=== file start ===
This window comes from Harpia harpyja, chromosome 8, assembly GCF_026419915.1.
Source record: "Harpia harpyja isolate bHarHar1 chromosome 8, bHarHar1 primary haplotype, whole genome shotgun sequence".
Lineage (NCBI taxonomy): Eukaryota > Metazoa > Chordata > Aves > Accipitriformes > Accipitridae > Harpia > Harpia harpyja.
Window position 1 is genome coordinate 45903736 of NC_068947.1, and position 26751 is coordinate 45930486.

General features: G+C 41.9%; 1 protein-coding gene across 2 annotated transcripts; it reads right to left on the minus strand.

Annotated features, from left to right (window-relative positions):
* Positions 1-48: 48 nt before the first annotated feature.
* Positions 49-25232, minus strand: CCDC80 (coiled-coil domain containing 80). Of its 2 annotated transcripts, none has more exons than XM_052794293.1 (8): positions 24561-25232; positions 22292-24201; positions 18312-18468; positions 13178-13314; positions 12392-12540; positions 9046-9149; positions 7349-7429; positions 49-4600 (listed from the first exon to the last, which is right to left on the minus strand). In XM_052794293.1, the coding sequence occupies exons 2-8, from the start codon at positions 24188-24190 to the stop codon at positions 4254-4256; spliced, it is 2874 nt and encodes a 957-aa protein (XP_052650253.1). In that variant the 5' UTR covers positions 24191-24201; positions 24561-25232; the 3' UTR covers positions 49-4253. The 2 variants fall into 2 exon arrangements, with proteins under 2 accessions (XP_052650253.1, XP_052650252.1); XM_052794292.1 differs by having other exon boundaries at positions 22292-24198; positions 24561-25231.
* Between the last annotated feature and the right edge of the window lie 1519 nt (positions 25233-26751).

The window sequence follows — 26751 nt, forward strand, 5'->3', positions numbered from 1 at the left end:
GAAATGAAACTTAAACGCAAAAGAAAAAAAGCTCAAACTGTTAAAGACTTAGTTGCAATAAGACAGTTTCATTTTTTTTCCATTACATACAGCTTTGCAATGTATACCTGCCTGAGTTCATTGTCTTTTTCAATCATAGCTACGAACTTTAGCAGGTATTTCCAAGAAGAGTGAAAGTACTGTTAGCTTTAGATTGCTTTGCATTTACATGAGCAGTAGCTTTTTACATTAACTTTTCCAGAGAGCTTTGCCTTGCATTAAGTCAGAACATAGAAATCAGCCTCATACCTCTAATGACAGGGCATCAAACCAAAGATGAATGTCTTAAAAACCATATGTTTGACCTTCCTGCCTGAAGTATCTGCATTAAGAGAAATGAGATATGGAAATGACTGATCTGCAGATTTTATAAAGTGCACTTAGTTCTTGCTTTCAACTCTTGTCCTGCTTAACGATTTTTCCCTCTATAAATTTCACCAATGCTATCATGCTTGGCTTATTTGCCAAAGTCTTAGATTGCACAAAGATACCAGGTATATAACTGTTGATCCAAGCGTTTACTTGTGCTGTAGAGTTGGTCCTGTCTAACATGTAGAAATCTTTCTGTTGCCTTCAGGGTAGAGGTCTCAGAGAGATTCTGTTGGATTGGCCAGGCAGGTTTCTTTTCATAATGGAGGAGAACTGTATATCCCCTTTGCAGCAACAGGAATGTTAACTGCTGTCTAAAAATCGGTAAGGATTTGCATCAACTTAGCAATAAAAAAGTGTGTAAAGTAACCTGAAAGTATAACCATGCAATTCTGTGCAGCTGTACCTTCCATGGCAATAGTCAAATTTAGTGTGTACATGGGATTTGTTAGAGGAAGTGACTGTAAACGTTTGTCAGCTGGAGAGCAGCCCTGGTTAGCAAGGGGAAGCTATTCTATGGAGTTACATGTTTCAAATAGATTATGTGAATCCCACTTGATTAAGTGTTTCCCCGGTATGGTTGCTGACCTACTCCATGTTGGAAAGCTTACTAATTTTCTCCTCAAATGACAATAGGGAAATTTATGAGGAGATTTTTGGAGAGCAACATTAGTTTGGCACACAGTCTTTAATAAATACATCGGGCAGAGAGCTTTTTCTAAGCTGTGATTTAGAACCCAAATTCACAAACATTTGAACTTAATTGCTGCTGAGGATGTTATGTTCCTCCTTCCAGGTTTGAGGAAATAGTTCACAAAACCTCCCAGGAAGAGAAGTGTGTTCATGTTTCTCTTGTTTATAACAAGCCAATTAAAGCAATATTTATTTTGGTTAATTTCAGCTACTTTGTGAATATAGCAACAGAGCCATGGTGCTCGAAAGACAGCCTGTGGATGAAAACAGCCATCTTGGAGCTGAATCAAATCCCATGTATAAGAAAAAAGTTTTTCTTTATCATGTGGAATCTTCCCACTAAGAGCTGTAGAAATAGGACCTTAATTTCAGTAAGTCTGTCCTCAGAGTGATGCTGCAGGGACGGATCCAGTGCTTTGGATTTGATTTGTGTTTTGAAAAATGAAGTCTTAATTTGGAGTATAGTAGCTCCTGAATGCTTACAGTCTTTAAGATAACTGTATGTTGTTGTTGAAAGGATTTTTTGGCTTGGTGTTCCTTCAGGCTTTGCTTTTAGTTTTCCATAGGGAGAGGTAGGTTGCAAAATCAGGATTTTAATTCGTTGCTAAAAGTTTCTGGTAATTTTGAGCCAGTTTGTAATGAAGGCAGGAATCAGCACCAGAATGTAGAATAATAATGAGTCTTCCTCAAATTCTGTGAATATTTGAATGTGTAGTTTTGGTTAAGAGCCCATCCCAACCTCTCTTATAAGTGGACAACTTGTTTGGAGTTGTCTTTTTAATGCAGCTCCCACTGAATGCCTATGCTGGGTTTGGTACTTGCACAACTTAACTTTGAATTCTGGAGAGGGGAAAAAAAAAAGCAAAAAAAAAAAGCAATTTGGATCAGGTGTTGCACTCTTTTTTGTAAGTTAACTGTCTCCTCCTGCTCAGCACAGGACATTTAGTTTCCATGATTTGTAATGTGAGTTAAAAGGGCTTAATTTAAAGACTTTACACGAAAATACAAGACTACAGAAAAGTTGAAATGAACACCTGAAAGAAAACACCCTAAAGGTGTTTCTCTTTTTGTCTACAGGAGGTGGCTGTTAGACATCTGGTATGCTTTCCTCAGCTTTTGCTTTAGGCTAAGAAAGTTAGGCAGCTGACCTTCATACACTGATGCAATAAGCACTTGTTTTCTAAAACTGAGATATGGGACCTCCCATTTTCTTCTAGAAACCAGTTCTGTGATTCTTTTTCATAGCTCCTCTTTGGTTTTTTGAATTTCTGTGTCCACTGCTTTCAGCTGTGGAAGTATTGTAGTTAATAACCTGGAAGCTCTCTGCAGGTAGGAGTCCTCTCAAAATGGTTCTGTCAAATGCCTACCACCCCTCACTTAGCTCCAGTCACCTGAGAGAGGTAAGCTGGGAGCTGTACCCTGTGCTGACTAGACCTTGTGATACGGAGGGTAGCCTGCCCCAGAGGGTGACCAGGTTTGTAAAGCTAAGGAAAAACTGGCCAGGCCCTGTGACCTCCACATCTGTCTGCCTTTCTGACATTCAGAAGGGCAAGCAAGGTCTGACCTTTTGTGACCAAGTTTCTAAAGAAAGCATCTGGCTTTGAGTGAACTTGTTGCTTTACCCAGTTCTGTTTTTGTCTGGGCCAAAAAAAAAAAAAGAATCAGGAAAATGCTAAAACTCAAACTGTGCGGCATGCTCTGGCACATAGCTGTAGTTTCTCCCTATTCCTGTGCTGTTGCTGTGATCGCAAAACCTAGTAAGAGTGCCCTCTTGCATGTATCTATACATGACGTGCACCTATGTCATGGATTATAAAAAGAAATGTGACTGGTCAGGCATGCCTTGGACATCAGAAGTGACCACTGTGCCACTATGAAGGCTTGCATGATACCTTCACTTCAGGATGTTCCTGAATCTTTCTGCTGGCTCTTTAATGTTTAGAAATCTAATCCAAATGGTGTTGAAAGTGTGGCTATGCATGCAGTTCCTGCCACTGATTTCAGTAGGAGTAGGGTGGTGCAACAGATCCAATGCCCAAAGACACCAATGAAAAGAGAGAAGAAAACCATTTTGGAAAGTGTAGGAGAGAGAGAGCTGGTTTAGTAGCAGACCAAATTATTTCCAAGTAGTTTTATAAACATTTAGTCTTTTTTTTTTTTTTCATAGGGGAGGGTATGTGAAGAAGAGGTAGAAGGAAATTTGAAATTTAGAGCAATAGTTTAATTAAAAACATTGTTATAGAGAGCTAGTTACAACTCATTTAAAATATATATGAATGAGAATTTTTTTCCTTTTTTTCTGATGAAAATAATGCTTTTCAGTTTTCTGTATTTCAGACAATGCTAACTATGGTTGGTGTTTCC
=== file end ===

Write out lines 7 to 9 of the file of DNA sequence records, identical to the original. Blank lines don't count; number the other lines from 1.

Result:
* Positions 1-48: 48 nt before the first annotated feature.
* Positions 49-25232, minus strand: CCDC80 (coiled-coil domain containing 80). Of its 2 annotated transcripts, none has more exons than XM_052794293.1 (8): positions 24561-25232; positions 22292-24201; positions 18312-18468; positions 13178-13314; positions 12392-12540; positions 9046-9149; positions 7349-7429; positions 49-4600 (listed from the first exon to the last, which is right to left on the minus strand). In XM_052794293.1, the coding sequence occupies exons 2-8, from the start codon at positions 24188-24190 to the stop codon at positions 4254-4256; spliced, it is 2874 nt and encodes a 957-aa protein (XP_052650253.1). In that variant the 5' UTR covers positions 24191-24201; positions 24561-25232; the 3' UTR covers positions 49-4253. The 2 variants fall into 2 exon arrangements, with proteins under 2 accessions (XP_052650253.1, XP_052650252.1); XM_052794292.1 differs by having other exon boundaries at positions 22292-24198; positions 24561-25231.
* Between the last annotated feature and the right edge of the window lie 1519 nt (positions 25233-26751).